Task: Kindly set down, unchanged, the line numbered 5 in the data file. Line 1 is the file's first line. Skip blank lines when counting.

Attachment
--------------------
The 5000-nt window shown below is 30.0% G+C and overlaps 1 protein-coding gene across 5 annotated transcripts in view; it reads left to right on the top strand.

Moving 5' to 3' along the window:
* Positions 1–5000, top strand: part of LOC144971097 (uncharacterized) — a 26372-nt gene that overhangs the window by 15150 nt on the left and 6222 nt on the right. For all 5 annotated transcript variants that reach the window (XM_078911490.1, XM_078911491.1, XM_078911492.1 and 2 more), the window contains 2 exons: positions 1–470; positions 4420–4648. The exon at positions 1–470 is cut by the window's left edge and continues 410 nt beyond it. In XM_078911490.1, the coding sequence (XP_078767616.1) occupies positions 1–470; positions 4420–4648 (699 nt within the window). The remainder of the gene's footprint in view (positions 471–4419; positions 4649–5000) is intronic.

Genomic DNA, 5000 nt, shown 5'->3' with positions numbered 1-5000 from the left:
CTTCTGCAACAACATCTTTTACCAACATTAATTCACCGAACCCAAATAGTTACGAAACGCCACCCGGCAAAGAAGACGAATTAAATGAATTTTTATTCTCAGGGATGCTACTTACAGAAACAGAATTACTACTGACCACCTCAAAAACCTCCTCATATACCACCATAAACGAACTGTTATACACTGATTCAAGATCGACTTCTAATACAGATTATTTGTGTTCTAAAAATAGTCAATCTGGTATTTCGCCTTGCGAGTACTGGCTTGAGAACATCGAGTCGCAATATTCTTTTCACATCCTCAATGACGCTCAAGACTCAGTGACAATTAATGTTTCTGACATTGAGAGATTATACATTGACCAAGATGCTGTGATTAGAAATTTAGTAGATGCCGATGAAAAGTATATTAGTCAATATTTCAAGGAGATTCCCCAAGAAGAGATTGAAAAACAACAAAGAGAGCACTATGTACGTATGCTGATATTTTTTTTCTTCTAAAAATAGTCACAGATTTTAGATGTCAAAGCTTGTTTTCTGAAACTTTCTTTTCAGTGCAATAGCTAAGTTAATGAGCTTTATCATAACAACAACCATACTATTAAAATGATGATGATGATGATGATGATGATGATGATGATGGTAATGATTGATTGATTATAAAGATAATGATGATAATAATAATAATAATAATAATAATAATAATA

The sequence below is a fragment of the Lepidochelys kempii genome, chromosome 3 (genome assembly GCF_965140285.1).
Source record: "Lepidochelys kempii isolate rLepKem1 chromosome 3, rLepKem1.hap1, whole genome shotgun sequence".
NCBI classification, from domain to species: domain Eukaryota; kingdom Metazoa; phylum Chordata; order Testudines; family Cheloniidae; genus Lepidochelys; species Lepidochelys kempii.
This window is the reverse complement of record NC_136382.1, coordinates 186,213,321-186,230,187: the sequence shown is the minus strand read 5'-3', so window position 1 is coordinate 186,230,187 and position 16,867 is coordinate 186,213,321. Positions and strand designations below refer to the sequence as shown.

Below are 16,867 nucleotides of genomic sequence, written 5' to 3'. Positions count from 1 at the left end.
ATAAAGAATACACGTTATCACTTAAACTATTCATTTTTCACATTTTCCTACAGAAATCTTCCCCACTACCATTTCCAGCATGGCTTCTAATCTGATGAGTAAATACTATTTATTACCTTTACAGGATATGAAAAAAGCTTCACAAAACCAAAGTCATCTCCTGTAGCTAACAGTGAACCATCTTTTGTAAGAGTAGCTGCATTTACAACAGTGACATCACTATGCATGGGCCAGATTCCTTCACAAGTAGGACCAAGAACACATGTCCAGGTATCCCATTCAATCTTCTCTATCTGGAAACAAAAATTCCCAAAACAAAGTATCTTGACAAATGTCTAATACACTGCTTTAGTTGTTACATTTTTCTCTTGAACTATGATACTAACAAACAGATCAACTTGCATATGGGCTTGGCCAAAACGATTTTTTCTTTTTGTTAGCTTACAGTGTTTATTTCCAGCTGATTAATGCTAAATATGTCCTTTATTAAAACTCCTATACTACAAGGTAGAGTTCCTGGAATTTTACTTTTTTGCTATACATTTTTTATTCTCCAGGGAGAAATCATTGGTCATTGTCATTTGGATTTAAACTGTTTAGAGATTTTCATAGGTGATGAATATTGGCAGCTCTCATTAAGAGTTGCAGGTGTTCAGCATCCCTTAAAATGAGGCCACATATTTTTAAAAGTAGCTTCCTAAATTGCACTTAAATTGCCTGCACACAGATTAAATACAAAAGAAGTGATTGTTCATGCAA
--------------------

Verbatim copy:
CTTCTGCAACAACATCTTTTACCAACATTAATTCACCGAACCCAAATAGTTACGAAACGCCACCCGGCAAAGAAGACGAATTAAATGAATTTTTATTCTCAGGGATGCTACTTACAGAAACAGAATTACTACTGACCACCTCAAAAACCTCCTCATATACCACCATAAACGAACTGTTATACACTGATTCAAGATCGACTTCTAATACAGATTATTTGTGTTCTAAAAATAGTCAATCTGGTATTTCGCCTTGCGAGTACTGGCTTGAGAACATCGAGTCGCAATATTCTTTTCACATCCTCAATGACGCTCAAGACTCAGTGACAATTAATGTTTCTGACATTGAGAGATTATACATTGACCAAGATGCTGTGATTAGAAATTTAGTAGATGCCGATGAAAAGTATATTAGTCAATATTTCAAGGAGATTCCCCAAGAAGAGATTGAAAAACAACAAAGAGAGCACTATGTACGTATGCTGATATTTTTTTTCTTCTAAAAATAGTCACAGATTTTAGATGTCAAAGCTTGTTTTCTGAAACTTTCTTTTCAGTGCAATAGCTAAGTTAATGAGCTTTATCATAACAACAACCATACTATTAAAATGATGATGATGATGATGATGATGATGATGATGATGGTAATGATTGATTGATTATAAAGATAATGATGATAATAATAATAATAATAATAATAATAATAATA